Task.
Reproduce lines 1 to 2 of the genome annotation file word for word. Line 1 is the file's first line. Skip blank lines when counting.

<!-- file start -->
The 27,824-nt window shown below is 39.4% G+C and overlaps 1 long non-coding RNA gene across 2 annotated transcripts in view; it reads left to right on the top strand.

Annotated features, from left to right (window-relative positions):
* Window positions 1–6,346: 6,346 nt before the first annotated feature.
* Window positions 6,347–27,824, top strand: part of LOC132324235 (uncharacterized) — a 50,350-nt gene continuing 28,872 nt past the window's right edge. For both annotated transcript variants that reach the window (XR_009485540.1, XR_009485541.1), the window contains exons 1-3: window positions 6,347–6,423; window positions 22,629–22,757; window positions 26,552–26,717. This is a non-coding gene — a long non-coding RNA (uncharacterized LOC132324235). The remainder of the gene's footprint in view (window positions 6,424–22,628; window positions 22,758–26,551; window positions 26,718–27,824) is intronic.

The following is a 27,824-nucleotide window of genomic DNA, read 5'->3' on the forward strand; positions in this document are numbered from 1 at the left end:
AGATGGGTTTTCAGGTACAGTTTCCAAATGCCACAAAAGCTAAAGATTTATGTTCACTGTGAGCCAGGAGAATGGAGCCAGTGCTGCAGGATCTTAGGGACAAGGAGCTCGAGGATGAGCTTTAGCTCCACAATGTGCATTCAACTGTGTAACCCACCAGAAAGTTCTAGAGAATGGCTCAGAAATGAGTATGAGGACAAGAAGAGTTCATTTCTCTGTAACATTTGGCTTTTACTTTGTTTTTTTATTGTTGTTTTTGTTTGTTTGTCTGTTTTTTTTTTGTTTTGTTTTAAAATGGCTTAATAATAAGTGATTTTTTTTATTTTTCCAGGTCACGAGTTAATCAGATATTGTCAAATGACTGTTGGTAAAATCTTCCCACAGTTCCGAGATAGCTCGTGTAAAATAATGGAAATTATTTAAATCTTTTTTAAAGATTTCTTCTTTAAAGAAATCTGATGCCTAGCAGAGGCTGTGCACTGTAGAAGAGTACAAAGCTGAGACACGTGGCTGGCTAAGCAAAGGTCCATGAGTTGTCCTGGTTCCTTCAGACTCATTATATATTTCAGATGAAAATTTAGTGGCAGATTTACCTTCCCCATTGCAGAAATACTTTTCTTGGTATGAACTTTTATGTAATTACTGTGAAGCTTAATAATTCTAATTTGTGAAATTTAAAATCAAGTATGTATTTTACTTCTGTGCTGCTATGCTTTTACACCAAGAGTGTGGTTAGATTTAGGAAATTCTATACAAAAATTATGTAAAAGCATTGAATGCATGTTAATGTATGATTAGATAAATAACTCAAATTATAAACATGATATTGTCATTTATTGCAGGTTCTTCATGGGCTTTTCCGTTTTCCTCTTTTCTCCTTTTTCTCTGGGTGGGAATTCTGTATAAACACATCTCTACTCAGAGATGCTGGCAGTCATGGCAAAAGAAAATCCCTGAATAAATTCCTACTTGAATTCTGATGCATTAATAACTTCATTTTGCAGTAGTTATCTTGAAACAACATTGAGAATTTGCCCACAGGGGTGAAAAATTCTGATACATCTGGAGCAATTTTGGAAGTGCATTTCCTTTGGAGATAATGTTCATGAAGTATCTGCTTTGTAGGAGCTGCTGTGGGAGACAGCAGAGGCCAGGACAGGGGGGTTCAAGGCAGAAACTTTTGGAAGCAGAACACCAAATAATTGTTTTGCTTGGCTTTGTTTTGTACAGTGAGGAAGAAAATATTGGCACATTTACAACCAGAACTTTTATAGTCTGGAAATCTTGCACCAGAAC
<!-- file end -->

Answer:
The 27,824-nt window shown below is 39.4% G+C and overlaps 1 long non-coding RNA gene across 2 annotated transcripts in view; it reads left to right on the top strand.

Annotated features, from left to right (window-relative positions):